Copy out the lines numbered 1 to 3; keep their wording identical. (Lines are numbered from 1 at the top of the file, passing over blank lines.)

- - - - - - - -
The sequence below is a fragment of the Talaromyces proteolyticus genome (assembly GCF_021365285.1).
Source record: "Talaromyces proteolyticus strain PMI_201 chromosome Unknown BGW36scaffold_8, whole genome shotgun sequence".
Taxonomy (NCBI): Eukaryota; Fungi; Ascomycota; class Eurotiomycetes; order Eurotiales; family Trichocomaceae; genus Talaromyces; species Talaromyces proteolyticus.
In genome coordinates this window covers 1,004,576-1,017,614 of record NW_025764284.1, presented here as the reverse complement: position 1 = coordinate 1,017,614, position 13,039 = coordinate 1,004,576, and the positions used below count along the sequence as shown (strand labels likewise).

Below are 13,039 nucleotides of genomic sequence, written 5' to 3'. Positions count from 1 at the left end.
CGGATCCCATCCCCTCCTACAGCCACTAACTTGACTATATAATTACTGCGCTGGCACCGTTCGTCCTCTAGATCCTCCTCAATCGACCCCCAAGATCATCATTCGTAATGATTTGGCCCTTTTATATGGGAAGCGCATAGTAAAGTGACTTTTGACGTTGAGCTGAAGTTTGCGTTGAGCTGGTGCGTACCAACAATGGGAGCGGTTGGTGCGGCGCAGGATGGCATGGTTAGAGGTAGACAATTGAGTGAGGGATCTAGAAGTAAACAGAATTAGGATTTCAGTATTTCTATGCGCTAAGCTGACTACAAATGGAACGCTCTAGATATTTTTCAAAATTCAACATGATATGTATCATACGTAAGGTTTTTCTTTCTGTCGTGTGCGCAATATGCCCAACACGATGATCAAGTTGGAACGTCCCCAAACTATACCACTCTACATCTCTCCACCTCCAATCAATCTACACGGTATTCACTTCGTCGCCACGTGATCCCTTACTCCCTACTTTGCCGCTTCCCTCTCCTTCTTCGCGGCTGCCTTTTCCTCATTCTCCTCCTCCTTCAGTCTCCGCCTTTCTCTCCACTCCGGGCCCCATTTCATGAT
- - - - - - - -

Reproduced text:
The sequence below is a fragment of the Talaromyces proteolyticus genome (assembly GCF_021365285.1).
Source record: "Talaromyces proteolyticus strain PMI_201 chromosome Unknown BGW36scaffold_8, whole genome shotgun sequence".
Taxonomy (NCBI): Eukaryota; Fungi; Ascomycota; class Eurotiomycetes; order Eurotiales; family Trichocomaceae; genus Talaromyces; species Talaromyces proteolyticus.